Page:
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Holocaust survivor Eva Schloss to bring her message of hope –

by Audrey Partington

Special to The Greater Olney News

For Holocaust survivor Eva Geiringer Schloss, the life and death of Anne Frank is woven into the fabric of her personal history.

The girls were playmates in Amsterdam before their families went into hiding from the Nazis.

Both families were discovered and deported to Auschwitz. Eva and her mother Elfriede survived.

While searching in vain for her father and brother, they reconnected with Otto Frank, the sole survivor of his family. They travelled together back to Holland, where he learned the terrible fate of his family.

Otto and Elfriede bonded over their loss, and eventually wed, making Eva the posthumous stepsister of the famous diarist.

Forty years would pass before Eva would emerge from Anne’s shadow and tell her own story. At the age of 90, she continues to speak all over the world, in hopes that the events of the Holocaust will never be repeated.

On Nov. 25 at 7 p.m., she will appear at Col. Zadok Magruder High School in Derwood, in a program presented by the Olney Chabad.

“I wanted to talk when we came back from Auschwitz, but everyone said, ‘we know it was terrible, but we have to go on.’ So, I suppressed it. I had nightmares and nervous illnesses,” Schloss said during a trans-Atlantic telephone call.

Eva moved to England where she met and married Zvi Schloss, with whom she had three daughters and five grandchildren.

“Otto was a wonderful stepfather and a very good grandfather,” Schloss said. “I loved him as a person. But I was very close to my father, so he couldn’t replace him. I often wondered if Otto looked at me and wondered why did this little girl survive and not my little girls.”

Otto was given Anne’s diary by a former neighbor, Miep Gies, who had hoped to return it to Anne.

“Otto carried it with him all the time and showed it to everyone,” Schloss said. “It wasn’t so famous then.”

After the diary was published in 1947, Otto Frank gave the original to the Dutch government. Today it is on loan to the Anne Frank House in Amsterdam.

“It’s in a bullet-proof case, as if it’s the Crown Jewel,” said Schloss, who was not too impressed with it at first.

“I was still under a depression. I thought, ‘She was in hiding, I was in hiding. She was arrested. I was arrested.’ I was jealous, but then I realized that I’m not jealous of someone who had no life.”

Years later, Schloss realized the depth of Anne’s thoughts.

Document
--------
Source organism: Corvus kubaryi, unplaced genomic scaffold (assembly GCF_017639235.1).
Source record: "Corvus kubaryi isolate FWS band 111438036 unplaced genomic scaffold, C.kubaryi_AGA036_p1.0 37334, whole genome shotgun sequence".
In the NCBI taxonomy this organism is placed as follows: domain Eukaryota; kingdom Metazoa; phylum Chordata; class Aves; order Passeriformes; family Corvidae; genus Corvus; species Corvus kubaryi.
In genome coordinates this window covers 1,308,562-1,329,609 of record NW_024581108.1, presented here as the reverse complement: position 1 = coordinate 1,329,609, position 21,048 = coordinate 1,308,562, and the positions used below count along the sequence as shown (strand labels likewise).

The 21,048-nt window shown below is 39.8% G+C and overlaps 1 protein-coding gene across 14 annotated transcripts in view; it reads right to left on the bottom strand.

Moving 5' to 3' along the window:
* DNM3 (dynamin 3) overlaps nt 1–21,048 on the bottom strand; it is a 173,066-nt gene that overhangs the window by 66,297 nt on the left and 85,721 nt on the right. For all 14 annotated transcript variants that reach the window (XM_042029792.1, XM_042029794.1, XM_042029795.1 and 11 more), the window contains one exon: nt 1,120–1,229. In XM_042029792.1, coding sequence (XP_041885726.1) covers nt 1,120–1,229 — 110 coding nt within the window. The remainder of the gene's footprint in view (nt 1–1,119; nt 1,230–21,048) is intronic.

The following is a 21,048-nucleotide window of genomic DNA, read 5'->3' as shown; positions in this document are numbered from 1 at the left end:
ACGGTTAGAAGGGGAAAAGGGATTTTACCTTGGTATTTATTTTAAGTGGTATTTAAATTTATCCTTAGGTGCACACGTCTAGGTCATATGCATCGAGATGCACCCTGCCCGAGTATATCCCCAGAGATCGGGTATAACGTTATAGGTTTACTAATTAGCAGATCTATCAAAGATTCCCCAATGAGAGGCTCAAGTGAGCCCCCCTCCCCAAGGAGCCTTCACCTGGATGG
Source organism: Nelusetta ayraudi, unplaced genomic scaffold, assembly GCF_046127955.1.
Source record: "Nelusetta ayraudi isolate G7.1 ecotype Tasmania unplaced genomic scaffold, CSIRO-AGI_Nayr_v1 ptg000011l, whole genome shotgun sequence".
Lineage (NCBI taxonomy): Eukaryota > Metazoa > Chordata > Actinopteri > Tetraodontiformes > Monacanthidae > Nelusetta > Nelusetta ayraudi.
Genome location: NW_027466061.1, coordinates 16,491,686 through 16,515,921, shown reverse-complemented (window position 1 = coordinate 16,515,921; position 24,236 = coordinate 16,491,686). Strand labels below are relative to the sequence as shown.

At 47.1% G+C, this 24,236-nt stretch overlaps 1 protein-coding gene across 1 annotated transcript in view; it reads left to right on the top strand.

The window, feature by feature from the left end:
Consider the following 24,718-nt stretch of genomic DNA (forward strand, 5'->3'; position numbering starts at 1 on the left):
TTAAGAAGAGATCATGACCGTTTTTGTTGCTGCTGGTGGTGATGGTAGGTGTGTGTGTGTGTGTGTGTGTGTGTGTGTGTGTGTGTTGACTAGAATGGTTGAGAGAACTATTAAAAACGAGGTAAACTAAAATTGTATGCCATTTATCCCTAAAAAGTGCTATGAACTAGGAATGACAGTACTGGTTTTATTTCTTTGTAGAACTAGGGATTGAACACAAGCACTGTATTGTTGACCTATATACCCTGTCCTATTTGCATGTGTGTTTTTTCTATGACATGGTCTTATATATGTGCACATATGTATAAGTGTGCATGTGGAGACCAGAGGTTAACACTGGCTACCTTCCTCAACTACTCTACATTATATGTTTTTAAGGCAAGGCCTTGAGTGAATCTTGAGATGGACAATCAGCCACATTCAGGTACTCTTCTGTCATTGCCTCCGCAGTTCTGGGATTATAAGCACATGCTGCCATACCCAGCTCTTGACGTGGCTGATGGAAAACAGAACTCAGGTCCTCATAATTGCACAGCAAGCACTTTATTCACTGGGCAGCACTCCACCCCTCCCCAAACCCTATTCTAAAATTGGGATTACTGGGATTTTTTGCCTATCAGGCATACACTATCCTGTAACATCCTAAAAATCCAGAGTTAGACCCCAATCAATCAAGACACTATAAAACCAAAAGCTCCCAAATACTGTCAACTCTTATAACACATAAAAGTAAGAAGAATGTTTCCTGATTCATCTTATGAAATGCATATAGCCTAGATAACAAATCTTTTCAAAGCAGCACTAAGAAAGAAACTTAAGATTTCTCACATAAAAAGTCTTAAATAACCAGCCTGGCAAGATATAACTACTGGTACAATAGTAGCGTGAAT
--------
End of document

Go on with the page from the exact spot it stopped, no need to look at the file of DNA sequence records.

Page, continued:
“She was much more mature than I was,” Schloss said. “She wrote stories and performed them for other children. In her diary, she wrote about feminism and political things. And she was interested in boys.”

Schloss describes herself back then as “shy and withdrawn.”

In 1986, Schloss was invited to attend an Anne Frank exhibition that traveled from Amsterdam to England. She was surprised to be asked to speak.

“I didn’t want to. I wanted to hide under the table,” she said. “I can’t remember what I said and it must have been all mixed up.”

Gradually the words came easier as she was asked to open the exhibition all over England. People urged her to write a book. Published in 1988, “Eva’s Story” has been translated into many languages.

The book led to more invitations to speak, which she has done for the past 30 years.

She published two more books, “The Promise” (2006) and “After Auschwitz” (2013).

In recent years, her schedule of speaking engagements includes six weeks in the fall and six weeks in spring.

“I’m not telling about Anne Frank’s life, but my own life,” Schloss said.

But she didn’t tell her story to her own children until they were adults. “It was too painful.”

Schloss gave each a copy of her first book, which they read, but didn’t ask many questions.

Otto told Schloss’ children many stories about Anne before the war, but did not explain who she was or what happened to her.

“It was a bit of a problem for my children. There were photos of Anne all around, which the children found spooky,” she said. “I think there’s trauma in the second generation, and even the third.”

Schloss made it her mission to make sure the world never forgets the Holocaust.

“I’m disappointed because history does repeat itself,” she said. “People don’t learn their lesson. Today we see so much hatred against other groups, and discrimination against people who are different, like in Syria and Bosnia, and in Turkey with the Kurds.”

Schloss was asked to speak at Newport High School in Orange County, Calif., last March following an incident involving a Nazi-themed beer pong party.

“I asked, ‘Why on earth did you do that? You must have known how hurtful it would be to your Jewish classmates. They said they didn’t know what it meant, but I think they knew. It was tasteless,” she said.

Following the incident, which was shared on social media, the students visited the Holocaust Museum and the Shoah Foundation. Schloss received a letter from the school saying that the students’ attitudes had changed completely.

“There are some wonderful young people out there,” Schloss said. “I’m optimistic. I wasn’t always, but I am now.”


    For tickets to the Nov. 25 event, go to jewisholney.com/eva.

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